Tribunal rules on non applicability of LOB clause; observes timing when a treaty needs to be referred
In a recent decision,1 the Mumbai bench of Income Tax Appellate Tribunal (“ITAT” or “Tribunal”) has held that benefits of India UAE Double Taxation Avoidance Agreement (“India – UAE Treaty” or “Treaty”) should not be denied to Interworld Shipping Agency LLC (“Taxpayer”). The Assessing Officer (“AO”) and Dispute Resolution Panel (“DRP”) held that the Control and Management (“C&M”) of Taxpayer was not wholly in UAE and denied Treaty benefits. The ITAT rejected their orders and held that no income of Taxpayer would be taxable in India in light of the India UAE Treaty.
The Taxpayer is a Limited Liability Company incorporated in the UAE, engaged in providing services such as ship chartering, freight forwarding, sea cargo services, ship line agents, etc. The amount received by Taxpayer for the above services, was considered by AO to be taxable in India. However, the Taxpayer claimed that it being a tax resident of UAE, as per Article 82 of the Treaty profits derived from operation of ships in international water should be taxable only in UAE.
The AO did not accept claim of the Taxpayer and observed as follows:
The DRP confirmed AO’s order and observed as follows:
Aggrieved by the above, the Taxpayer appealed before the Tribunal.
The ITAT ruled in favour of the Taxpayer and held that no income was liable to tax in India as per the Treaty, on the following grounds –
On basis of the above reasoning, the Tribunal held that the Taxpayer is resident of UAE and accordingly benefits of the Treaty should be provided to the Taxpayer i.e. income from operation of ships in international water should be taxable only in UAE.
The Tribunal ruled in favour of the Taxpayer as it observed that the Greek national stayed in the UAE for 300 days in the relevant year, whereas this fact was not considered by the AO or DRP. However, the judgment clarifies that the director’s time period of stay in UAE is irrelevant for determining residential status of a company. It was observed that the conditions for a company to be resident of UAE under Article 4(1) of the Treaty is incorporation in UAE and C&M should be wholly in UAE. The Tribunal observed that the 183 days stay requirement is for individuals only and not directors of the company. Hence, even if the directors of the company stayed for less than 183 days in UAE but the C&M was wholly in UAE i.e. conduct of Board Meetings, taking key commercial decisions in UAE etc. then also the company would be resident in UAE.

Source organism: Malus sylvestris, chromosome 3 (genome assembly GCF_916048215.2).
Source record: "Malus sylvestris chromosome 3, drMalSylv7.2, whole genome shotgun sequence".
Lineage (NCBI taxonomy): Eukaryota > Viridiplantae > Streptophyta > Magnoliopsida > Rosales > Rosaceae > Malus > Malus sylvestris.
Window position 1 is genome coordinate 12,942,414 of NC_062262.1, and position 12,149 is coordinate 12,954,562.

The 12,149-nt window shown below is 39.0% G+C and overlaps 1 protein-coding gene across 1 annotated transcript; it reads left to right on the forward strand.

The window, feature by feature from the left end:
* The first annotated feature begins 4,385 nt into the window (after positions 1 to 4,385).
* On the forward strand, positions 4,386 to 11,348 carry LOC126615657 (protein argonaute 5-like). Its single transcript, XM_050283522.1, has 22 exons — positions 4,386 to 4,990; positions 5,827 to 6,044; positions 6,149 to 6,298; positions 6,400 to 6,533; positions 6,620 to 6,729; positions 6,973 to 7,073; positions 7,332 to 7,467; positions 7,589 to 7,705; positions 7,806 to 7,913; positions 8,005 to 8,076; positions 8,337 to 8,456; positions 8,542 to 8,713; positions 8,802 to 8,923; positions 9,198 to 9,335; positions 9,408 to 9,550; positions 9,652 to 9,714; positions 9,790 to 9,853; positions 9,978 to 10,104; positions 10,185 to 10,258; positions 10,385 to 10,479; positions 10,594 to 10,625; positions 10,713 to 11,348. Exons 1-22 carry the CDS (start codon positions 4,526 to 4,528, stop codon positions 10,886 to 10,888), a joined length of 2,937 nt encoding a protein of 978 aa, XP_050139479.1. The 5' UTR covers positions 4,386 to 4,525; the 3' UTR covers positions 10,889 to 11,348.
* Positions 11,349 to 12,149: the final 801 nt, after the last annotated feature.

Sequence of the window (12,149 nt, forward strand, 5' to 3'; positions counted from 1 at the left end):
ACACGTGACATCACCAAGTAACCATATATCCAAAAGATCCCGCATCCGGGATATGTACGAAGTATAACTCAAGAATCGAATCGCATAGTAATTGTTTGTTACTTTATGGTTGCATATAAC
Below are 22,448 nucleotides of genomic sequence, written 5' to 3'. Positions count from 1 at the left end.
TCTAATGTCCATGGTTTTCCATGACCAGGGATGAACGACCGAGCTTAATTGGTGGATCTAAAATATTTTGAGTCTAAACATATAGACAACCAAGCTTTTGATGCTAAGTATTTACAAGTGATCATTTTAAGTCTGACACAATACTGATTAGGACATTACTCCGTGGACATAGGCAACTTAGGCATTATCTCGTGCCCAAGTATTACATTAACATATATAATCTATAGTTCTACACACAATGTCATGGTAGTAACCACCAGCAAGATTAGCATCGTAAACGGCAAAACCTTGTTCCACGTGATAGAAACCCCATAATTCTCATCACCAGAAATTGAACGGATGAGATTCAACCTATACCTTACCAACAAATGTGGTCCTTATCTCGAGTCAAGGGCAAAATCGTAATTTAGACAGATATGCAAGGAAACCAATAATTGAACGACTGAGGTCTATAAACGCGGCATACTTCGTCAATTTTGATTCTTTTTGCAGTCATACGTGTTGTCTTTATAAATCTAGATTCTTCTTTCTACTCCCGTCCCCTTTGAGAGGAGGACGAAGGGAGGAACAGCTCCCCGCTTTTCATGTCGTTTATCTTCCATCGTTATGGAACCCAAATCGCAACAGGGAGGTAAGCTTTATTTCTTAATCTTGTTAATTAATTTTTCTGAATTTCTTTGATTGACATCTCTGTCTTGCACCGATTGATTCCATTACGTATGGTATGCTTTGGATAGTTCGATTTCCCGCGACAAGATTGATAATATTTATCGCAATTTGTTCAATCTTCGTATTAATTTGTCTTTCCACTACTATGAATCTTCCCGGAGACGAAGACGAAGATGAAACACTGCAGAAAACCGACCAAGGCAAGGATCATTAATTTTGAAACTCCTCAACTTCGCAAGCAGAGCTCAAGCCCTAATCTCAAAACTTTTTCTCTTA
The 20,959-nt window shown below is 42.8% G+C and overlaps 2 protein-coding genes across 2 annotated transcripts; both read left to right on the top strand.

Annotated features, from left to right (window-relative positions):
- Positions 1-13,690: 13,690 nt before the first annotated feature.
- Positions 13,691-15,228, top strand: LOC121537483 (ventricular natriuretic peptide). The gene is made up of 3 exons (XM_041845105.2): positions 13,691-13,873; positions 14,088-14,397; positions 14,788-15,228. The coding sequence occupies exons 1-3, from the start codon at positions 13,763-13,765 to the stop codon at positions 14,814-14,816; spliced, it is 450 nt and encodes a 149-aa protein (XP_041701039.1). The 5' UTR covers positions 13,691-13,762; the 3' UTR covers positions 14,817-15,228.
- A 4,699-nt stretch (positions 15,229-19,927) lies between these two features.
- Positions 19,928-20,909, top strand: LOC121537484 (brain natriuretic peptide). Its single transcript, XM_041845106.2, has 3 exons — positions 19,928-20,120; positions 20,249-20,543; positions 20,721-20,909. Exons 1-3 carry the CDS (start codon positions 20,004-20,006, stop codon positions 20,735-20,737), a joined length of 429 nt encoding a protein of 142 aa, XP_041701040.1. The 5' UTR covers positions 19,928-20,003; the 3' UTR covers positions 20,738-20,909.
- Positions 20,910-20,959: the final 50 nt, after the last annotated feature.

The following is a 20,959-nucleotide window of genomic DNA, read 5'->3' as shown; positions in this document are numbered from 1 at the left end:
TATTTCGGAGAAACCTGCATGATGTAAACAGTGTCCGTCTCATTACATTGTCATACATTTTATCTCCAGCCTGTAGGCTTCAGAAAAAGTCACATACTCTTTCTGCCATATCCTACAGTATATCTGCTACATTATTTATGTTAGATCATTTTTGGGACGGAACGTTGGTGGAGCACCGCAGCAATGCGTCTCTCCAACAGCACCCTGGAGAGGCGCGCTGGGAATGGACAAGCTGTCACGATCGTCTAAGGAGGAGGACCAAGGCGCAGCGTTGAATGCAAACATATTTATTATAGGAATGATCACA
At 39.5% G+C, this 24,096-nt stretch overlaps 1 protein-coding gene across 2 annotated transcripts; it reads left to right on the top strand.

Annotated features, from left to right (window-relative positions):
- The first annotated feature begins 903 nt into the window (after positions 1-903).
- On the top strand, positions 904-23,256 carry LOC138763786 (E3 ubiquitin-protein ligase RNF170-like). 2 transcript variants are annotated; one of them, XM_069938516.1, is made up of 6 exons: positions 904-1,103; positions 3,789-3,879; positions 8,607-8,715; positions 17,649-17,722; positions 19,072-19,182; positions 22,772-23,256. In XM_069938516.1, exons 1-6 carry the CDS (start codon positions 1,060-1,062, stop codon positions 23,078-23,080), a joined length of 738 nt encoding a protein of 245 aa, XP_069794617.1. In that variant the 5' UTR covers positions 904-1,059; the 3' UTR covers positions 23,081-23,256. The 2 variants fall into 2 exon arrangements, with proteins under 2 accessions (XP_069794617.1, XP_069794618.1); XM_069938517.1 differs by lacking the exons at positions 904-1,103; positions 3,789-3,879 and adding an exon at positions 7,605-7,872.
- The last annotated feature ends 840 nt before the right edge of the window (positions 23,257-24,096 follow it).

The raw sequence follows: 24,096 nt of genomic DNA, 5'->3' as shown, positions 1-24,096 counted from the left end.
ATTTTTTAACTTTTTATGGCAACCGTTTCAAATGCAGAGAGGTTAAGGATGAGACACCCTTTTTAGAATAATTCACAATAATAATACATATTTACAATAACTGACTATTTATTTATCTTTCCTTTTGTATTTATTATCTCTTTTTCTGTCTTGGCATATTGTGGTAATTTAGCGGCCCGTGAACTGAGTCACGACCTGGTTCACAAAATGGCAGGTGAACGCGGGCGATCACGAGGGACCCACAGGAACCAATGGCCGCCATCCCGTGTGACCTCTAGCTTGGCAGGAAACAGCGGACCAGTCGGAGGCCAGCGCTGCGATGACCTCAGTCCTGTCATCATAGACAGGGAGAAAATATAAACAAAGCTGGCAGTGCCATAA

The ruling provides guidance on what is the relevant time when the Treaty should be looked at. In the present case, the relevant time was not in the year 2000 but when the income was earned in the year 2015 by the Taxpayer. In this context, in M&A transactions, it becomes important to consider what is the relevant time for application of the treaty to claim that treaty benefits should not be given.
An observation was made by the AO and DRP that post amendment by Finance Act, 2012 TRC is a necessary but not a sufficient condition for claiming treaty benefits. However, in this context it should be noted that by way of a Press Release dated March 1, 2013, the Ministry of Finance has already clarified that “the Tax Residency Certificate produced by a resident of a contracting state will be accepted as evidence that he is a resident of that contracting state and the Income Tax Authorities in India will not go behind the TRC and question his resident status.” Therefore, the TRC should act as a sufficient proof and the residential status of an entity should not be questioned by the Indian tax authorities.
Additionally, it is trite law that corporate veil can be lifted only if an entity was set up with an intent to defraud or the transaction that is carried out is a sham or done in a manner to avoid taxes. Therefore, lifting of the corporate veil by tax authorities in transactions wherein there is no fraud or colourable device is against the law of the land. Even the Tribunal observed that Taxpayer was engaged in the shipping business since year 2000, hence the prior conduct of the Taxpayer should be taken into account before any efforts are made for lifting of the corporate veil.
– Vibhore Batwara, Ashish Sodhani & Parul Jain
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1 ITA No. 7805/Mum/19
2 Article 8 of India UAE Treaty provides that profits arising to an entity from operation of ships in international traffic should be taxable only in its state of residence.
3 (1981) 131 ITR 587 (SC)